• You will need of a reliable way to dispose of waste. Have a plan for disposing of garbage, 3am piss, and emergency shit or vomit. Somewhere secluded. Your boss won’t want you tossing piss bottles in the company dumpster. A 5-gallon bucket makes a good trash can and can double as an emergency shit bucket.
  • You will want at least minor water storage and disposal. Cooking, sponge baths, dish washing… all require a little water. Expect to use 1 gallon per day. I used a 6 gallon “Jerry can” for my primary storage and then had some 1L canteens I used for my daily washing. I topped it off every 3 or 4 days with plain old tap water.
  • Disposing of used water involved another 5 gallon bucket. I’d dump waste water in it until it was nearly full then dispose of it somewhere out of sight – an alley or the roadside at night.
  • Last but not least you need to have SEVERAL parking locations mapped out. Staying in the same spot for night after night is a great way to find yourself talking to the cops. 4 or 5 good private parking spots should be considered the minimum. Wal-Mart is generally very accommodating to overnights in their parking lot, so that’s a good back up. You won’t want a bunch of HOA type neighborhood watch people talking about your truck and jotting down your licence plate. Stick to blue-collar neighborhoods, or park along fencelines where you’re not within easy view of anyone’s house. I live in a low-rent area. It’s safe but it’s not prim and proper. There’s a guy who lives out of his van 3 doors down. He’s nice to everyone. Doesn’t put anyone on edge. Nice guy, just down on his luck. No one cares. But if he tried to set up shop in a richer area he’d be fucked.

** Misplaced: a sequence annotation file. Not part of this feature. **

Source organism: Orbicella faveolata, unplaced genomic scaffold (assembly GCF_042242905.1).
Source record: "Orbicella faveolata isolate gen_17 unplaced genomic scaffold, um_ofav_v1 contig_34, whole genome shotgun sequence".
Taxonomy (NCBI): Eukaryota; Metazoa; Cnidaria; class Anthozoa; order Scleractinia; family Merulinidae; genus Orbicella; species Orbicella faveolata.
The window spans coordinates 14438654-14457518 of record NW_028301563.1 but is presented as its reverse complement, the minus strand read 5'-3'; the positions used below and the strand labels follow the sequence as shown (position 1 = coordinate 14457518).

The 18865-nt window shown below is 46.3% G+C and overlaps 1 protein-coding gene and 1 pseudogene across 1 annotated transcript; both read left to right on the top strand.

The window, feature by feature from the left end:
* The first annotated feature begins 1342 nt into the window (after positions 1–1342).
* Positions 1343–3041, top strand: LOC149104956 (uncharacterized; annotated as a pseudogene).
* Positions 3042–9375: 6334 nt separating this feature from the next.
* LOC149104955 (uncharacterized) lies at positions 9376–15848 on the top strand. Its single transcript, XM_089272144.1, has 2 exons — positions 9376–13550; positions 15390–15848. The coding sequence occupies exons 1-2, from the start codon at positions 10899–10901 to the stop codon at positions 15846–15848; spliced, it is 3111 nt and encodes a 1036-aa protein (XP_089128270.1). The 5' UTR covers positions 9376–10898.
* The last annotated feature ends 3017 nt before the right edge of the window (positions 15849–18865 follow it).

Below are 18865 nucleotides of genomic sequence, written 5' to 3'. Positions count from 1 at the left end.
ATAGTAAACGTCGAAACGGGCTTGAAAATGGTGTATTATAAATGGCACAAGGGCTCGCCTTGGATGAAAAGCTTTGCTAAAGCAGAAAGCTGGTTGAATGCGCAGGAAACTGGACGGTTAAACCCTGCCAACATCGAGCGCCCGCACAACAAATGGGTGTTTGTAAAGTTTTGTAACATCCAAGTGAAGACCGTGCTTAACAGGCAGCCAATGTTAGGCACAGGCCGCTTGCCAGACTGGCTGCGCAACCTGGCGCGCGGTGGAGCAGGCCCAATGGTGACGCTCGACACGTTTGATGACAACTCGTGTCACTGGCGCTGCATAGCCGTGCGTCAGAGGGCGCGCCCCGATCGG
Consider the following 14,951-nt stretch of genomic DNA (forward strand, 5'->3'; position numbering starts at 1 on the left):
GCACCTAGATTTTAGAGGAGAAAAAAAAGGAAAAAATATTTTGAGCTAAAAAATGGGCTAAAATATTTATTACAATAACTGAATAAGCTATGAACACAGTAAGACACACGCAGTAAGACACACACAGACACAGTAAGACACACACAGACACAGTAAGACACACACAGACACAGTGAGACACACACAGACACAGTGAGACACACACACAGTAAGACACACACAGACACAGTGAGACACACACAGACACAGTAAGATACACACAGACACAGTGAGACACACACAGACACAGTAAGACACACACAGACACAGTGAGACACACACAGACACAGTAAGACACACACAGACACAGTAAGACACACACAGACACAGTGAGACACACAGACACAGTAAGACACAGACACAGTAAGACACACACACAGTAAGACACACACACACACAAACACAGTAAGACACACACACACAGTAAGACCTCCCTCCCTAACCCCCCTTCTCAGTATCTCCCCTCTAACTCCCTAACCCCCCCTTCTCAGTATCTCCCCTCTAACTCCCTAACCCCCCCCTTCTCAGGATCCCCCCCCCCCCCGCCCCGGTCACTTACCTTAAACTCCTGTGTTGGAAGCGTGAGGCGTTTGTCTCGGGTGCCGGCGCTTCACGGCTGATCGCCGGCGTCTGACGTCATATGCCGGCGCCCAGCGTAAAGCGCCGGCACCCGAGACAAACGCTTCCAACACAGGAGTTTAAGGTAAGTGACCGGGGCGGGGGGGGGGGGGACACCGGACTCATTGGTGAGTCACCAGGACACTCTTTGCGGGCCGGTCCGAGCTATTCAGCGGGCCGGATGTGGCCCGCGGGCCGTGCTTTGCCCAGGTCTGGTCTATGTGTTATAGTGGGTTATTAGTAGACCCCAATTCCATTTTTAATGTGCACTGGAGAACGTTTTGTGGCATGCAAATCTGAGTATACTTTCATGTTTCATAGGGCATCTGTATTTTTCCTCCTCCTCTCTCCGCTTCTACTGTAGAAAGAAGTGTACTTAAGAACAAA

Don’t Burn your House Down! Here’s how to not suffer a disaster with your Electric Heater.

I love electrical heat, but it’s dangerous. Electric heaters burn down more houses than anything else. Be sure you understand the electrical needs of your heater and the electrical system in your home before using them for an extended period of time, like an entire winter.

Prevent Electrical Fires

Never plug more than one in at a time, the typical electric heater will pull almost 15 amps, and the typical older home in canada only has circuits that go up to 15 amps. If your wiring is 15 amp like mine is, you should dedicate 1 entire circuit to the heater, don’t plug in anything else on that circuit, not even a light bulb. You can test circuits by flipping one breaker and plugging something into various outlets. Outlets that don’t work are on the chosen circuit. Outlets that do work are on another circuit.

Never use an extension cord with a space heater unless you know what you are doing. If you must use extension, make sure you use the shortest possible and the highest gauge possible (lower numbers are thicker.) I use a 6 foot, 16 gauge extension cord for our heater. I would not go any smaller. You can get higher gauge extension cords at Home Depot, that’s where we got ours. The “contractor’s” stuff is usually a good gauge because it’s meant for power tools which are max 15 amps, the same power draw of a heater.